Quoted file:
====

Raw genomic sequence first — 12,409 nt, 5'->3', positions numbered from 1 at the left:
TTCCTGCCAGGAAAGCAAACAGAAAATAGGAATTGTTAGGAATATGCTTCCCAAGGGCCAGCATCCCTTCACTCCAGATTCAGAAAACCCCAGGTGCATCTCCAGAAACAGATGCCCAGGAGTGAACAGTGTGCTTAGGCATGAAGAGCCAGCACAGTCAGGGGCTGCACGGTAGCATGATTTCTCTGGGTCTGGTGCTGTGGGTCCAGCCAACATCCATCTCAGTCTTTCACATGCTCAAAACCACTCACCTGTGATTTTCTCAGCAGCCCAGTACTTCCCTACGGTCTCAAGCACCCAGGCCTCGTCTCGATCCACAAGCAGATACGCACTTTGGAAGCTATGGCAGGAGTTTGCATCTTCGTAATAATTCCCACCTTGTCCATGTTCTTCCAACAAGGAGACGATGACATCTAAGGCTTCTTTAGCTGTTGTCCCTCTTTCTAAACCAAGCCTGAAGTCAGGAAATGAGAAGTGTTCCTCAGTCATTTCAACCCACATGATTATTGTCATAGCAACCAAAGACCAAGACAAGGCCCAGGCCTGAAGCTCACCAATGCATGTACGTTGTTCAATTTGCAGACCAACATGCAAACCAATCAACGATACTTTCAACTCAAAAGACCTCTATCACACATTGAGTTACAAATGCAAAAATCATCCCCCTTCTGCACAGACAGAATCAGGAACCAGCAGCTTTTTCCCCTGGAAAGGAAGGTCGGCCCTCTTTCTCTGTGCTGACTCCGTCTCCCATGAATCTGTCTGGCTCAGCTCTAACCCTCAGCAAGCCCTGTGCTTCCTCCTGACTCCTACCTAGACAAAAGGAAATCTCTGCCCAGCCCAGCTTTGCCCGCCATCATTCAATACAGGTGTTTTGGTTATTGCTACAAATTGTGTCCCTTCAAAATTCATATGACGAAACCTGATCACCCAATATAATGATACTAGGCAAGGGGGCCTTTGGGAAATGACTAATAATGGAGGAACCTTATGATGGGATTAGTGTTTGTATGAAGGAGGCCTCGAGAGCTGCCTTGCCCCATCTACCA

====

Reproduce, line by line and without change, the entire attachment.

Raw genomic sequence first — 12,409 nt, 5'->3', positions numbered from 1 at the left:
TTCCTGCCAGGAAAGCAAACAGAAAATAGGAATTGTTAGGAATATGCTTCCCAAGGGCCAGCATCCCTTCACTCCAGATTCAGAAAACCCCAGGTGCATCTCCAGAAACAGATGCCCAGGAGTGAACAGTGTGCTTAGGCATGAAGAGCCAGCACAGTCAGGGGCTGCACGGTAGCATGATTTCTCTGGGTCTGGTGCTGTGGGTCCAGCCAACATCCATCTCAGTCTTTCACATGCTCAAAACCACTCACCTGTGATTTTCTCAGCAGCCCAGTACTTCCCTACGGTCTCAAGCACCCAGGCCTCGTCTCGATCCACAAGCAGATACGCACTTTGGAAGCTATGGCAGGAGTTTGCATCTTCGTAATAATTCCCACCTTGTCCATGTTCTTCCAACAAGGAGACGATGACATCTAAGGCTTCTTTAGCTGTTGTCCCTCTTTCTAAACCAAGCCTGAAGTCAGGAAATGAGAAGTGTTCCTCAGTCATTTCAACCCACATGATTATTGTCATAGCAACCAAAGACCAAGACAAGGCCCAGGCCTGAAGCTCACCAATGCATGTACGTTGTTCAATTTGCAGACCAACATGCAAACCAATCAACGATACTTTCAACTCAAAAGACCTCTATCACACATTGAGTTACAAATGCAAAAATCATCCCCCTTCTGCACAGACAGAATCAGGAACCAGCAGCTTTTTCCCCTGGAAAGGAAGGTCGGCCCTCTTTCTCTGTGCTGACTCCGTCTCCCATGAATCTGTCTGGCTCAGCTCTAACCCTCAGCAAGCCCTGTGCTTCCTCCTGACTCCTACCTAGACAAAAGGAAATCTCTGCCCAGCCCAGCTTTGCCCGCCATCATTCAATACAGGTGTTTTGGTTATTGCTACAAATTGTGTCCCTTCAAAATTCATATGACGAAACCTGATCACCCAATATAATGATACTAGGCAAGGGGGCCTTTGGGAAATGACTAATAATGGAGGAACCTTATGATGGGATTAGTGTTTGTATGAAGGAGGCCTCGAGAGCTGCCTTGCCCCATCTACCA